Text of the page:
[Intel-gfx] Design of a GPU profiling debug interface
jbarnes at virtuousgeek.org
Tue Nov 9 09:15:54 PST 2010
On Sat, 30 Oct 2010 14:04:11 +0100
Peter Clifton <pcjc2 at cam.ac.uk> wrote:
> I think I'll need some help with this. I'm by no means a kernel
> programmer, so I'm feeling my way in the dark with this.
> I want to design an interface so I can synchronise my GPU idle flags
> polling with batchbuffer execution. I'm imagining at a high level, doing
> something like this in my application (or mesa). (Hand-wavey-pseudocode)
> expose_event_handler ()
> static bool one_shot_trace = true;
> if (one_shot_trace)
> mesa_debug_i915_trace_idle (TRUE);
> /* RENDERING COMMANDS IN HERE */
> if (one_shot_trace)
> mesa_debug_i915_trace_idle (FALSE);
> one_shot_trace = false;
> I was imagining adding a flag to the EXECBUFFER2 IOCTL, or perhaps
> adding a new EXECBUFFER3 IOCTL (which I'm playing with locally now).
> Basically I just want to flag execbuffers which I'm interested in seeing
> profiling data for.
> In order to get really high-resolution profiling, it would be
> advantageous to confine it to the time-period of interest otherwise the
> data rate is too high. I guestimated about 10MB/s for a binary
> representation of the data I'm currently polling in user-space. More
> spatial resolution would be nice too, so this could increase.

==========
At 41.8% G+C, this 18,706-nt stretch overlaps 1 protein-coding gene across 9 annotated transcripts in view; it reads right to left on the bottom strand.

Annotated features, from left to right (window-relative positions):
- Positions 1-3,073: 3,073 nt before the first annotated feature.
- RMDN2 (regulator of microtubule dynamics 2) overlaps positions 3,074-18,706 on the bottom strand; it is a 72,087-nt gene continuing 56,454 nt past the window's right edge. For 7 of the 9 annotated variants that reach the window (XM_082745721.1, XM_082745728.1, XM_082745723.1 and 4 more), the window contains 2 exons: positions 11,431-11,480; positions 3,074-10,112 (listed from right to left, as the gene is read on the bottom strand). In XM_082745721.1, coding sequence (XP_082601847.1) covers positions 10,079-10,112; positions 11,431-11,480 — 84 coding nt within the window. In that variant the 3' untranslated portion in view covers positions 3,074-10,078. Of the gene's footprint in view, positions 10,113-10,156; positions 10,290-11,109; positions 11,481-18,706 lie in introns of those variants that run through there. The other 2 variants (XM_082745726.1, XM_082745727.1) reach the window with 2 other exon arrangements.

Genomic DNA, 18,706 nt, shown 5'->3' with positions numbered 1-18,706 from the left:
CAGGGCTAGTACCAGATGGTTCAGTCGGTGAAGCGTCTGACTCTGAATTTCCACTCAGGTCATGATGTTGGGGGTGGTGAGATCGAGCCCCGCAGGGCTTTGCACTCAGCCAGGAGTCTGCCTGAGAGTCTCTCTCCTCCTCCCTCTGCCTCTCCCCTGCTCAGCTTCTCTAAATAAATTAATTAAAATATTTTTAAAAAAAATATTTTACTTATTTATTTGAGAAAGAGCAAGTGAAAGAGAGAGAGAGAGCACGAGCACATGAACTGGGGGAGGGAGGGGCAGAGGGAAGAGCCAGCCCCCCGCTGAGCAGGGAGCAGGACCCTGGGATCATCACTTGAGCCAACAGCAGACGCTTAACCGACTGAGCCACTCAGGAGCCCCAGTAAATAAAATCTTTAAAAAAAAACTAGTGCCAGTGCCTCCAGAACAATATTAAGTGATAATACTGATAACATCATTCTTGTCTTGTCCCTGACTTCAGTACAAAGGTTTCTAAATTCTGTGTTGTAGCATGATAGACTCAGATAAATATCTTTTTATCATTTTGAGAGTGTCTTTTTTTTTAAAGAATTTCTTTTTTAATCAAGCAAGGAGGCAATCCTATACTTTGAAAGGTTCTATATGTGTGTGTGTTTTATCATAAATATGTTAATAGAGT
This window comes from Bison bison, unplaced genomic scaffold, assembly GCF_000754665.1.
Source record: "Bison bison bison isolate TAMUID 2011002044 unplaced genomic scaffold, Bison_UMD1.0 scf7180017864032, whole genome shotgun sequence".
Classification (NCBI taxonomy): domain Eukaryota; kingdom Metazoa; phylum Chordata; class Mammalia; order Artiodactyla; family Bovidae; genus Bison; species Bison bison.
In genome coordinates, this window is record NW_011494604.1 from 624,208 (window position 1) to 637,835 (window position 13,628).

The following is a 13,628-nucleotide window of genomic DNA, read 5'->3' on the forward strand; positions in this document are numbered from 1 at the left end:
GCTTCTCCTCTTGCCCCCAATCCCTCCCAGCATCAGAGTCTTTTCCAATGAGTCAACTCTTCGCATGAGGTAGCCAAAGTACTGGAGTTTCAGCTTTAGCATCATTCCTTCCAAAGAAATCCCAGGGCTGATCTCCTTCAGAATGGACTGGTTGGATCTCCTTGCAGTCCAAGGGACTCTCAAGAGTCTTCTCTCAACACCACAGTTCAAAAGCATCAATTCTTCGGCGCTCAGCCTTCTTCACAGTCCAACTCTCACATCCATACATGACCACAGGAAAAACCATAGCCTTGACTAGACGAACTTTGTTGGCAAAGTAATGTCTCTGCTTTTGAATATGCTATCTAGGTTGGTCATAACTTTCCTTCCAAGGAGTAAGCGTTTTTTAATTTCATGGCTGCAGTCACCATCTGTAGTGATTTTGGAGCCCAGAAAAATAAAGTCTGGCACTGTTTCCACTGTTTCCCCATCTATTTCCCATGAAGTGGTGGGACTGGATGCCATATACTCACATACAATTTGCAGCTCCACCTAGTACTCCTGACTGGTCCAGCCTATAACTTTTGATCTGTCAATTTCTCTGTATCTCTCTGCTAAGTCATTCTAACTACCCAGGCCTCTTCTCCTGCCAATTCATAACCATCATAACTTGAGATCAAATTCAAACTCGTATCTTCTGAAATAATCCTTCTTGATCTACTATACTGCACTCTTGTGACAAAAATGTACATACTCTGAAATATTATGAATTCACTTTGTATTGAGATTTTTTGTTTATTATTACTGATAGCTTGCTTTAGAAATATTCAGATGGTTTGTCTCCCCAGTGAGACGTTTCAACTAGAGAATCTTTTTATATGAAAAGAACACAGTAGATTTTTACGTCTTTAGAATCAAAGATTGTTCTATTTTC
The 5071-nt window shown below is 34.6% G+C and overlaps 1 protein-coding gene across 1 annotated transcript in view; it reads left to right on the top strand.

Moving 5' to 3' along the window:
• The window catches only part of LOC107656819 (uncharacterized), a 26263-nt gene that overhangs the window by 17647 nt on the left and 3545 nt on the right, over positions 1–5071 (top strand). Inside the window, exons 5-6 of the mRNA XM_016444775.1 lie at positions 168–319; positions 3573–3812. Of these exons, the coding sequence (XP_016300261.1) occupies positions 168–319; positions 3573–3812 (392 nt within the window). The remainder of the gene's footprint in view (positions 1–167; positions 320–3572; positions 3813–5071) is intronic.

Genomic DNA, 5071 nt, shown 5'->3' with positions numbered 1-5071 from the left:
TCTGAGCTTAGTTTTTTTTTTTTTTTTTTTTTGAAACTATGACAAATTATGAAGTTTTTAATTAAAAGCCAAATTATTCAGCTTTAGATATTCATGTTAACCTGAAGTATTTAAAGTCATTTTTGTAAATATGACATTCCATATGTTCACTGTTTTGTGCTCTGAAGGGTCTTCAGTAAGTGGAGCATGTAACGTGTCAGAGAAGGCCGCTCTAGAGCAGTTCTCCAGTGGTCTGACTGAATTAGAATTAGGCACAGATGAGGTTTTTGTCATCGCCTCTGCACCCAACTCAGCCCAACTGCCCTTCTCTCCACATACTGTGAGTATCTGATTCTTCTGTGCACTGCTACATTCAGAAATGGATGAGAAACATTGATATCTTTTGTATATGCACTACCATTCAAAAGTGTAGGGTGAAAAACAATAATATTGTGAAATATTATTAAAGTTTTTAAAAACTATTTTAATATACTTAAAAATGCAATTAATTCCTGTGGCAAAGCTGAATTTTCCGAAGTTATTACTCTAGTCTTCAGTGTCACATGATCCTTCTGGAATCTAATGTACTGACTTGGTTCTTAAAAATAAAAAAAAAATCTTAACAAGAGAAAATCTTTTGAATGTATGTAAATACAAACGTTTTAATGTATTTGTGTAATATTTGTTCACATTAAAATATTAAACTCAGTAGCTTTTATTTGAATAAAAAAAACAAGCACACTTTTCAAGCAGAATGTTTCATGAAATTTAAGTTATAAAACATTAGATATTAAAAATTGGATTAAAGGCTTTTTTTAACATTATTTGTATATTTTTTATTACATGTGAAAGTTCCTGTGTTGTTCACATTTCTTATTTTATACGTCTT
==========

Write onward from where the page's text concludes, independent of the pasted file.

Would be very cool to be able to correlate the data...
> I think I have a vague idea how to do the GPU and logging parts, even if
> I end up having to start the polling before the batchbuffer starts
> What I've got little / no clue how to is manage allocation of memory to
> store the results in.
> Should userspace (mesa?) be passing buffers for the kernel to return
> profiling data? Then retrieving it somehow when it "knows" the
> batchbuffer is finished? This will probably require over-allocation with
> a guestimate of required memory space to log the given batch-buffer.
> What about exporting via debugfs. Assuming the above code-fragment, we
> could leave the last "frame" of polled data available, with the data
> being overwritten when the next request to start logging comes in.
> (That would perhaps require some kind of sequence number assigned if we
> have multiple batches which come under the same request... or a separate
> IOCTL to turn on / off logging).
There's also relayfs, which is made for high bandwidth kernel->user
communication. I'm not sure if it will make this any easier, but I
think there's some documentation in the kernel about it.
A ring buffer with the last N timestamps might also be a good way of
exposing things. Having more than one entry available means that if
userspace didn't get scheduled at the right time it would still have a
good chance of getting all the data it missed since the last read.
> Also.. I'm not sure how the locking would work if userspace is reading
> out the debugfs file whilst another frame is being executed. (We'd
> probably need a secondary logging buffer allocating in that case).
The kernel implementation of the read() side of the file could do some
locking to prevent new data from corrupting a read in progress.
Jesse Barnes, Intel Open Source Technology Center
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